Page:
© 2001  Karen Selick
Invoking Those Great Dictators

An edited version of this article first appeared in the August, 2001 issue of Canadian Lawyer.  If you wish to reproduce this article, click here for copyright info.


 Invoking Those Great Dictators

There’s a dangerous new trend developing in Canada—all the more dangerous because even the act of identifying it exposes the speaker or writer to the risk of becoming another of its victims.  I’m referring to the taboo on comparing the actions of a current government or politician with something that some notorious dictator might have done.

The most recent example occurred in May [2001], when Liberal MP backbencher Andrew Telegdi alleged that revoking Canadian citizenship by cabinet decision, without right of appeal, "is what Hitler did to Jews, Gypsies, and many others. That is what Stalin did to millions."

Within days, Telegdi was apologizing in the House of Commons, backpedalling furiously:  "I had no intention to imply or suggest that our country or our judiciary is in any way to be compared with Nazis or Stalinism," he said.   Hmph.  Could have fooled me.

Only a month before, Canadian Alliance MP Diane Ablonczy created a similar uproar during the debate on Prime Minister Chretien’s conduct over the Auberge Grand-Mere loan.  Ms. Ablonczy quoted an unnamed "Balkan expert" who had written, "Why did Milosevic do what he did?  Power, money, greed. It is that simple. He was motivated by a desire to stay in power."

Two days later, she apologized in the House for her "error in judgment" in comparing Chretien to the dictatorial Milosevic.

Meanwhile, Liberal MP Carolyn Parrish had retaliated by labelling the Canadian Alliance caucus "the scum of the earth" over the Milosevic remark.  Ms. Parrish confirmed to me by e-mail that she never apologized for or retracted this scathing insult.  Apparently it’s perfectly okay to call someone—even a whole group of people—the scum of the earth so long as you don’t say in the same breath that Hitler, Stalin or Milosevic was also part of the same crud—I mean, crowd.

Other Hitler eruptions have occurred sporadically over the years.  In 1992, former Ontario premier David Peterson made news by suggesting that an unfavourable outcome in the Charlottetown accord referendum could be used by Quebec nationalists to talk about "humiliation", an argument similar to one Hitler had made.
In 1996, federal Liberal MP Anna Terrana apologized after suggesting that Quebec was following Hitler-like policies by trying to rid the province of its minorities.

In 1998, Ontario Liberal MPP Sandra Pupatello apologized after a particularly bizarre comparison of premier Mike Harris to Mussolini, Hitler and Napoleon because of an alleged shared fondness for referenda. 

In March, 2000 the Quebec Superior Court actually awarded libel damages to Lucien Bouchard and Jacques Parizeau after an investment newsletter compared Quebec nationalism to Hitler-style demagoguery.  The case is under appeal.

The Canadian Jewish Congress  has been particularly active in decrying comparisons to Hitler. Although I too am ethnically Jewish, I don’t agree with their reasoning.  They claim that such comparisons are hurtful to survivors of concentration camps.  Presumably, the survivors feel that these comparisons trivialize the monstrous wrongs inflicted on them by the Nazis.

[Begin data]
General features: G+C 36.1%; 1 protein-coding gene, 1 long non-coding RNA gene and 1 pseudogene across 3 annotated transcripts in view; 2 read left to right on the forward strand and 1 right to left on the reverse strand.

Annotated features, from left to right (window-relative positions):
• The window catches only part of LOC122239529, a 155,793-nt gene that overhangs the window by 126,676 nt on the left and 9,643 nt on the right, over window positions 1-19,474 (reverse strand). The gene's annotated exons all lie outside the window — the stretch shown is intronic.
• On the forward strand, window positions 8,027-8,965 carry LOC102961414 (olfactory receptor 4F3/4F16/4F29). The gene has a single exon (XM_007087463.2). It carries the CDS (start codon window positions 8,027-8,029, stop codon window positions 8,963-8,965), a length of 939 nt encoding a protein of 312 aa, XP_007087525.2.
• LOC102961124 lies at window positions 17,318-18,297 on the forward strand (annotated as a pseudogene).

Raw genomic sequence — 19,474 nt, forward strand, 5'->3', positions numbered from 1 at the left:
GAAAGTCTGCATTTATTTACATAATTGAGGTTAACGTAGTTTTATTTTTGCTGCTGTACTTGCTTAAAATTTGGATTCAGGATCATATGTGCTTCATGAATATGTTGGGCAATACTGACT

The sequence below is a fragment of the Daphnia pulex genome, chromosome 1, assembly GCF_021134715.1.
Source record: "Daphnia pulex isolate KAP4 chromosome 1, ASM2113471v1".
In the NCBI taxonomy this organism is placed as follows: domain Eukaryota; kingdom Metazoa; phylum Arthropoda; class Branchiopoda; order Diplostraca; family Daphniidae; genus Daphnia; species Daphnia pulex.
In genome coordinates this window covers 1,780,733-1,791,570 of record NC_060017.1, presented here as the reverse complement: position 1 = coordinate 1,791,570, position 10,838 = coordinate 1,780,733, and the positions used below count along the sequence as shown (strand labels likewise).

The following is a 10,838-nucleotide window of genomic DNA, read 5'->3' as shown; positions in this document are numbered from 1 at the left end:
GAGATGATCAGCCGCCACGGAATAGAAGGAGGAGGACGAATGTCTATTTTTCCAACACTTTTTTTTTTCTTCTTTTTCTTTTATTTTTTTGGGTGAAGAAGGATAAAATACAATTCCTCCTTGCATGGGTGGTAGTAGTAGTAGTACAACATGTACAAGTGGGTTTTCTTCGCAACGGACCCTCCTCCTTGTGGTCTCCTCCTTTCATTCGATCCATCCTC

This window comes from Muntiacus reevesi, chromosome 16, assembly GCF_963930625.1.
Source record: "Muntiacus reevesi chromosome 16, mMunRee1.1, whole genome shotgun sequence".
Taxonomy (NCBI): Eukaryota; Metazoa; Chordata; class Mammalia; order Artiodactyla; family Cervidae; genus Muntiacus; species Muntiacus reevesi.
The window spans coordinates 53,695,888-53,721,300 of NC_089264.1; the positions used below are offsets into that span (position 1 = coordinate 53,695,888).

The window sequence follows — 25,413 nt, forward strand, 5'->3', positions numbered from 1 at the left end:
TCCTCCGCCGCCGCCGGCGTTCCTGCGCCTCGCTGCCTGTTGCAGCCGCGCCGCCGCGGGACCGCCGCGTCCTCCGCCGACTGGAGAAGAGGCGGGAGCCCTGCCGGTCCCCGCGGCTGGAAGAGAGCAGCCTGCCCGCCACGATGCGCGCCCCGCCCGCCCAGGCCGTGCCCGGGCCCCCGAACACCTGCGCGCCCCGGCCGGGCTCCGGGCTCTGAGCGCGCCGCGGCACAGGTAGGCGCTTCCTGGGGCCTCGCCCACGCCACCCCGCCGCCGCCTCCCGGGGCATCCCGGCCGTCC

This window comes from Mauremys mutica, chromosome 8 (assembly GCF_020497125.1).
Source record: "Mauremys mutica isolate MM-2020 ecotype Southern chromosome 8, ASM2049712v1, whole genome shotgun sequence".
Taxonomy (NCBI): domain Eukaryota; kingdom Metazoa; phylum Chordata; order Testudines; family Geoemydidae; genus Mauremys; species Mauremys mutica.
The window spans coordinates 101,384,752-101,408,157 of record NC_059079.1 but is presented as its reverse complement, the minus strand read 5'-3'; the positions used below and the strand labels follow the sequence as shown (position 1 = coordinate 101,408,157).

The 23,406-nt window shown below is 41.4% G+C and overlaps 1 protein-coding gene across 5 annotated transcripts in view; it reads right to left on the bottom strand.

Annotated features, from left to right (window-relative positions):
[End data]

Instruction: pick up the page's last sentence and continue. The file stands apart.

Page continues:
But there’s another way of looking at the issue—Thomas Jefferson’s way:  "The price of liberty is eternal vigilance."

Hitler did not begin the mass murder of Jews the moment he took office.  He did, however, start implementing the legal changes and  sowing the propaganda which would eventually make mass murder possible.  No-one will ever know when he reached the point of no return, but there are some who believe that history might have been different if someone had recognized the warning signs at an early stage and spoken out. 

Consider the famous words of theologian Martin Niemoeller (himself a concentration camp survivor):  "In Germany they came first for the Communists, and I didn’t speak up because I wasn’t a Communist.  Then they came for the Jews, and I didn’t speak up because I wasn’t a Jew.  Then they came for the trade unionists, and I didn’t speak up because I wasn’t a trade unionist.  Then they came for the Catholics, and I didn’t speak up because I was a Protestant.  Then they came for me, and by that time no one was left to speak up."

Who knows?  Perhaps if there had been some earlier dictator whose horrendous thoughts and deeds could have been held up by the German people as a permanent yardstick with which to measure the Nazi party, Hitler might have been stopped in his tracks well before any innocent person was arrested.

In my view, it is a tribute to Holocaust victims and to those who perished in the camps that the horror of Hitler’s actions has become so indelibly stamped upon the minds of the populace that we are anxious to root out anything that even remotely resembles them.

Meanwhile, the appropriate response by a politician accused of behaving like a dictator is to step back and examine his or her actions and beliefs to see whether perhaps there’s a grain of truth to the accusation.  Some—one hopes, most—such accusations will be unfounded.  But it is far better that Canadians feel free to scrutinize our leaders’ actions in broad daylight than that we find ourselves chilled into silence by a distorted sense of etiquette and libel lawsuits. 

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March 2, 2003